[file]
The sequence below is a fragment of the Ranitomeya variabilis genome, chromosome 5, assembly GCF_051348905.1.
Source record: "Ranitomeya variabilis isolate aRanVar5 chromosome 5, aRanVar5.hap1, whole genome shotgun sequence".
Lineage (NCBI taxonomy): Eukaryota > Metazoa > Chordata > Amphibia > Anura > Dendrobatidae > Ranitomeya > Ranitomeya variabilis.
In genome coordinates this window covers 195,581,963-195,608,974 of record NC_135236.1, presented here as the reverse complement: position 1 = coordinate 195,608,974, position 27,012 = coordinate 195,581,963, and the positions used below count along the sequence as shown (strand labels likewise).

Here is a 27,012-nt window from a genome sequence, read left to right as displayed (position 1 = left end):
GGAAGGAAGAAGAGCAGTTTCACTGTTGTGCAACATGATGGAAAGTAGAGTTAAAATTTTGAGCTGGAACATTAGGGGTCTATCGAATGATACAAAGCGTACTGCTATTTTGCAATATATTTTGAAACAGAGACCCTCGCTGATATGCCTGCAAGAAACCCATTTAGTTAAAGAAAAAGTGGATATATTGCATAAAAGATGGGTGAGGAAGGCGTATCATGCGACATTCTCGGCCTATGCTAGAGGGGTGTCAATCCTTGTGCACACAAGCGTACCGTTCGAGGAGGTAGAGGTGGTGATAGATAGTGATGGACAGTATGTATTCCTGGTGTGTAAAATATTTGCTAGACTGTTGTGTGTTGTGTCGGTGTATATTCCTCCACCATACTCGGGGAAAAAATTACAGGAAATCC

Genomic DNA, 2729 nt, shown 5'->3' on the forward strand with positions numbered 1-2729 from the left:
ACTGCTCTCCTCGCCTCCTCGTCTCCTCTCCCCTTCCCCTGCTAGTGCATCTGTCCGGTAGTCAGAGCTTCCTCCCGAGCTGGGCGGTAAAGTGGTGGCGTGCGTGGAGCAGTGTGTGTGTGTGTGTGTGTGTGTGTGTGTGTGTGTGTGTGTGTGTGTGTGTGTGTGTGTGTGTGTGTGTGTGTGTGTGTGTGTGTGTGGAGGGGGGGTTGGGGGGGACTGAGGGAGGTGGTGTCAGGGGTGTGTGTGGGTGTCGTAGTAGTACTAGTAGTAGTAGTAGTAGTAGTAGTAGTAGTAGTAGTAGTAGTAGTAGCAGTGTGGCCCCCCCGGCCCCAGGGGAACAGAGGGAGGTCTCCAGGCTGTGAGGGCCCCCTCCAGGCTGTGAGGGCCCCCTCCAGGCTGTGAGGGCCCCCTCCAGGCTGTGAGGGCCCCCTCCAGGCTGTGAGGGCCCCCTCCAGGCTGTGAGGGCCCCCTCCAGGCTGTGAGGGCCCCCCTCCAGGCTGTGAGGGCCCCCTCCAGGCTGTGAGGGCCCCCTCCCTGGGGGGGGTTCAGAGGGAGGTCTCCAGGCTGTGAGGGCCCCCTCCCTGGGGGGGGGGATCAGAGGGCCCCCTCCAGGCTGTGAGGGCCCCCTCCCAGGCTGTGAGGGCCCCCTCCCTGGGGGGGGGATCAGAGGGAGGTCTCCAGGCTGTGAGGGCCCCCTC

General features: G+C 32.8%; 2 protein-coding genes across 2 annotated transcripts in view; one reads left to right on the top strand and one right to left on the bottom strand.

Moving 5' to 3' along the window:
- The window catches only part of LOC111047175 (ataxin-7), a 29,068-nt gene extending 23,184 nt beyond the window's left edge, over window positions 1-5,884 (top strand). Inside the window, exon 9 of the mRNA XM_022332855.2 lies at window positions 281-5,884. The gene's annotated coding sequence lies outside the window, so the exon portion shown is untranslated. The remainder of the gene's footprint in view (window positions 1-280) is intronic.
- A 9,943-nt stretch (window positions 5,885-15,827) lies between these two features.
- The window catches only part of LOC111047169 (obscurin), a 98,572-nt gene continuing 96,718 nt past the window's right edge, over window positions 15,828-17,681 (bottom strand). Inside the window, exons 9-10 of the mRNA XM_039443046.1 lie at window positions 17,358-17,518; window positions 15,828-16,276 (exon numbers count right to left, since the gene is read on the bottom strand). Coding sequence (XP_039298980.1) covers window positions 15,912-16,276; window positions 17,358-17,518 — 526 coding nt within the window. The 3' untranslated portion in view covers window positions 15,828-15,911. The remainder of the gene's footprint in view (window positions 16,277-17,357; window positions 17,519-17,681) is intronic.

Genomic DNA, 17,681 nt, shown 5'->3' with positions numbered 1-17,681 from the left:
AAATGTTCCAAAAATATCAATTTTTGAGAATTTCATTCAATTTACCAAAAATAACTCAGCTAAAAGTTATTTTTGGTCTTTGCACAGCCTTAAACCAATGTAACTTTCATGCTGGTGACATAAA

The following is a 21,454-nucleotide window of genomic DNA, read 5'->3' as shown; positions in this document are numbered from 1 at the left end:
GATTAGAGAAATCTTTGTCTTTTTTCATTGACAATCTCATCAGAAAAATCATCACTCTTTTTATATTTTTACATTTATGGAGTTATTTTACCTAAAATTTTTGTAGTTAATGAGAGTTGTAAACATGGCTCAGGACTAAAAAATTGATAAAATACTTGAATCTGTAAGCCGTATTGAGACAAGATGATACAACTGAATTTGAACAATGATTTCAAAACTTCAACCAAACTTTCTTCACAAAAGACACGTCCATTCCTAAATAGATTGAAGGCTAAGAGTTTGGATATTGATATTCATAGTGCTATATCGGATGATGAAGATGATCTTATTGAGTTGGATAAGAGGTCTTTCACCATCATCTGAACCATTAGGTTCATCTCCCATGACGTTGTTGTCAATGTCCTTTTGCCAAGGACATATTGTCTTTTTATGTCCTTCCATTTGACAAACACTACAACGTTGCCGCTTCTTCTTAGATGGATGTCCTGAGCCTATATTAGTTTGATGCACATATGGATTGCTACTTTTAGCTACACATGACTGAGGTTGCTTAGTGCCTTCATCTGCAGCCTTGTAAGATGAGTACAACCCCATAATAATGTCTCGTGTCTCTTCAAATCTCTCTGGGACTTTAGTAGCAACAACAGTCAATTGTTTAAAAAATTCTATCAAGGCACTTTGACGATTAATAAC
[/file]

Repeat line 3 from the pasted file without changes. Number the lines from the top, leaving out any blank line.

Lineage (NCBI taxonomy): Eukaryota > Metazoa > Chordata > Amphibia > Anura > Dendrobatidae > Ranitomeya > Ranitomeya variabilis.